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Recovery in Apple Trees Infected with the Apple Proliferation Phytoplasma: An Ultrastructural and Biochemical Study

February 2004 , Volume 94 , Number  2
Pages  203 - 208

R. Musetti , L. Sanità di Toppi , P. Ermacora , and M. A. Favali

First and third authors: Dipartimento di Biologia Applicata alla Difesa delle Piante, via delle Scienze, 208, 33100 Udine, Italy; and second and fourth authors: Dipartimento di Biologia Evolutiva e Funzionale, Parco Area delle Scienze, 11/A, 43100 Parma, Italy

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Accepted for publication 18 September 2003.

Localization of hydrogen peroxide (H2O2) and the roles of peroxidases, malondialdehyde, and reduced glutathione in three apple cultivars were compared in healthy trees, trees infected with apple proliferation phytoplasma (APP), and trees that had recovered from the infection. In recovered apple trees, symptoms of the disease and the pathogen had disappeared from the canopy, but phytoplasmas remained in the roots. H2O2 was detected cytochemically by its reaction with cerium chloride to produce electron-dense deposits of cerium perhydroxides.H2O2 occurred in the plasmalemma of the phloem of leaves of recovered apple trees, but not in healthy or APP-infected leaves. In all cultivars, the peroxidase activity detected in tissue from APP-diseased trees was greater than or equal to that of tissue from recovered trees, which equaled or exceeded that of tissue from healthy trees, at two sampling times (May and September). In contrast, the glutathione content of leaves decreased in the reverse order. More malondialdehyde was observed in leaves from recovered trees than in leaves from healthy or APP-infected trees in three of six cultivar-date combinations; in the other three combinations, the malondialdehyde contents of leaves from healthy, infected, and recovered trees were not significantly different from one another. The results suggest that some components of the oxidant-scavenging system in recovered leaves are not very active, leading to an overproduction of H2O2 and, possibly, to a membrane lipid peroxidation.The production of H2O2 appears to be involved in counteracting pathogen virulence.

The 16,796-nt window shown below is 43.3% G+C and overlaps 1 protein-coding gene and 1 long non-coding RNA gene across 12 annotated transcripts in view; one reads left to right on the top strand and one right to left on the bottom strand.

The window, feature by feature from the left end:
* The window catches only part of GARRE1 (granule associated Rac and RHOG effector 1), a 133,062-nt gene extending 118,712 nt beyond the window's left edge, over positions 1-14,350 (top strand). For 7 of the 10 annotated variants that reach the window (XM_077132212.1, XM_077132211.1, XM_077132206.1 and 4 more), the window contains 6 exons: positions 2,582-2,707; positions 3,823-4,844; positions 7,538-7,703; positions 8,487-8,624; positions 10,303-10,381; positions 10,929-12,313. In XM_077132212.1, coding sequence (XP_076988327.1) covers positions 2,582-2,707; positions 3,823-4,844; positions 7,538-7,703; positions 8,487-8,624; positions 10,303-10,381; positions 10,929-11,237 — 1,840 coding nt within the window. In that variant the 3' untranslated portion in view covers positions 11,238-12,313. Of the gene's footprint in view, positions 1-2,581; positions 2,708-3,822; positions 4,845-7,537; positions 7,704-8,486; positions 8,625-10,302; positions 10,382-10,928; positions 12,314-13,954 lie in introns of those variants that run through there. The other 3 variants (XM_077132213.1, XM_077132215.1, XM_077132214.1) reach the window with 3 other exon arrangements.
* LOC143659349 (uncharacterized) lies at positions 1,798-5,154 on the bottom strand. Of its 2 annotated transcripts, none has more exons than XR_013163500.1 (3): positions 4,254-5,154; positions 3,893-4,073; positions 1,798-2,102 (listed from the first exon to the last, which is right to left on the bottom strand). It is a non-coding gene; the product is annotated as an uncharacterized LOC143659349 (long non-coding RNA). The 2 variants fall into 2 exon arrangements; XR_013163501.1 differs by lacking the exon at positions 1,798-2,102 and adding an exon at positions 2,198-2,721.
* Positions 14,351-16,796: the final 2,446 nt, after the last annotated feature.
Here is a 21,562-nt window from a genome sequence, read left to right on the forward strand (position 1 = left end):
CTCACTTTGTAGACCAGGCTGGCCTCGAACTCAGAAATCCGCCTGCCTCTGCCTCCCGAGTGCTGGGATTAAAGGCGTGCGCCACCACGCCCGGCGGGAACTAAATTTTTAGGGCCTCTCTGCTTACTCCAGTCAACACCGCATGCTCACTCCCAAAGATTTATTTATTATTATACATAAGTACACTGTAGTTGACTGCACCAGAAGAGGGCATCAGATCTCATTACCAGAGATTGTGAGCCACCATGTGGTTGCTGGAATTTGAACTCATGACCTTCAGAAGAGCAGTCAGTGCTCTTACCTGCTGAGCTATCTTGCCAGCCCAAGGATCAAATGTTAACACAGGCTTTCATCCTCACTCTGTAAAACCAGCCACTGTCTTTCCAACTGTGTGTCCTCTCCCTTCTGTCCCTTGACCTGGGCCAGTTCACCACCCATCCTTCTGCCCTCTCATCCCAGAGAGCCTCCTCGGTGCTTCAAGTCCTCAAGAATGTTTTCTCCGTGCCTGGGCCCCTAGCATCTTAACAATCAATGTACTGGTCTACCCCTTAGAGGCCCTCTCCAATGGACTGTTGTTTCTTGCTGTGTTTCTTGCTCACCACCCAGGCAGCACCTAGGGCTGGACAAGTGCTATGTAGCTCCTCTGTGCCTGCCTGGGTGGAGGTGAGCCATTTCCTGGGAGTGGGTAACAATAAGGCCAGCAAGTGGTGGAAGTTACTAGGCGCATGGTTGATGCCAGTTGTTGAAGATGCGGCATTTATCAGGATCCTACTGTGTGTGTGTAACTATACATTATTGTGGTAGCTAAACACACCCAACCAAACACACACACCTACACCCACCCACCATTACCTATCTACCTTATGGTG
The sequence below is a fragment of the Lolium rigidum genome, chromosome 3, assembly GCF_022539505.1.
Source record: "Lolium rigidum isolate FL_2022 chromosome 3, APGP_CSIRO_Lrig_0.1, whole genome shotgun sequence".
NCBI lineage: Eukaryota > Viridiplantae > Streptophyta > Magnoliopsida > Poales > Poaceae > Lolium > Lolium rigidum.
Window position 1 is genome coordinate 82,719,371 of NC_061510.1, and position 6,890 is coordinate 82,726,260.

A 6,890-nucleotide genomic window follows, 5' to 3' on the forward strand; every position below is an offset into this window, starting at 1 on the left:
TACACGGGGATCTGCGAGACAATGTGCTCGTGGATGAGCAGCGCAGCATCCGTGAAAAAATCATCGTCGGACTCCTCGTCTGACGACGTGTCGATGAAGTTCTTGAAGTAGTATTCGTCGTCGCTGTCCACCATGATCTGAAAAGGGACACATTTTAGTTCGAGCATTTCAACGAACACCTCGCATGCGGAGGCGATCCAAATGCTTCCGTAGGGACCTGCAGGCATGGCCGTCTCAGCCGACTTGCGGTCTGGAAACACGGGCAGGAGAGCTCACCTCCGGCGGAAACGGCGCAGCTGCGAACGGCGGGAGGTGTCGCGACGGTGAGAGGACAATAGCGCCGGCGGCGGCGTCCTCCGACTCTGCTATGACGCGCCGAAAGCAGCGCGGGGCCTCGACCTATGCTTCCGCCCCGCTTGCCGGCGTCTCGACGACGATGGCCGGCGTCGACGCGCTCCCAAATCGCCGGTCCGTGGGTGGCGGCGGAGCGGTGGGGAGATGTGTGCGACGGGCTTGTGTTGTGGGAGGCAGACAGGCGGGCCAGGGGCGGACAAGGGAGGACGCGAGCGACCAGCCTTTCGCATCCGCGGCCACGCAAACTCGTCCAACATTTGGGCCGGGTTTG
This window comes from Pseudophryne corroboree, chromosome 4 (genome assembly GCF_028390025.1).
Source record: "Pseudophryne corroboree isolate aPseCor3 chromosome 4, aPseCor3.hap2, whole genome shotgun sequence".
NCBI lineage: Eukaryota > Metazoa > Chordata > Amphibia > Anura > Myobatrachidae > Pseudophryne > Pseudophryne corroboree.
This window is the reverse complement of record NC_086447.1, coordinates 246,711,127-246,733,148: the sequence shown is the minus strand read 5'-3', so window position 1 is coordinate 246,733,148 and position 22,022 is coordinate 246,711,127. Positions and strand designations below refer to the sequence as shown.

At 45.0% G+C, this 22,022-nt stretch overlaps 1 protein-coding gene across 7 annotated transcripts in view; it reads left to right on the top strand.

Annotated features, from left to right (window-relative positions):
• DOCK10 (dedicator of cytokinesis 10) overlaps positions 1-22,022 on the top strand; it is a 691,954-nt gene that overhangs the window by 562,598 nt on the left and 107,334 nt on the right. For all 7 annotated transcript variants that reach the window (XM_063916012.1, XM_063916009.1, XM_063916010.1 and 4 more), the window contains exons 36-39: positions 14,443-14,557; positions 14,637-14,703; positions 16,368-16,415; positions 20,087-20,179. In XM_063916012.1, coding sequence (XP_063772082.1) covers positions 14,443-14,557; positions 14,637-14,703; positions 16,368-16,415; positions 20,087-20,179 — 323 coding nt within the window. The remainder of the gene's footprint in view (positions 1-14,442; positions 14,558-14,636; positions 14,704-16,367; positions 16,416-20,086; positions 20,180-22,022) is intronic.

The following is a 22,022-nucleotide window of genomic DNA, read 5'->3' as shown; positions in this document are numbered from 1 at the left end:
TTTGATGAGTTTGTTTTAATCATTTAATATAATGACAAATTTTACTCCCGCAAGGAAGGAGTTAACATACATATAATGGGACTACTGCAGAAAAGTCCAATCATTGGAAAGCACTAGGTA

© 2004 The American Phytopathological Society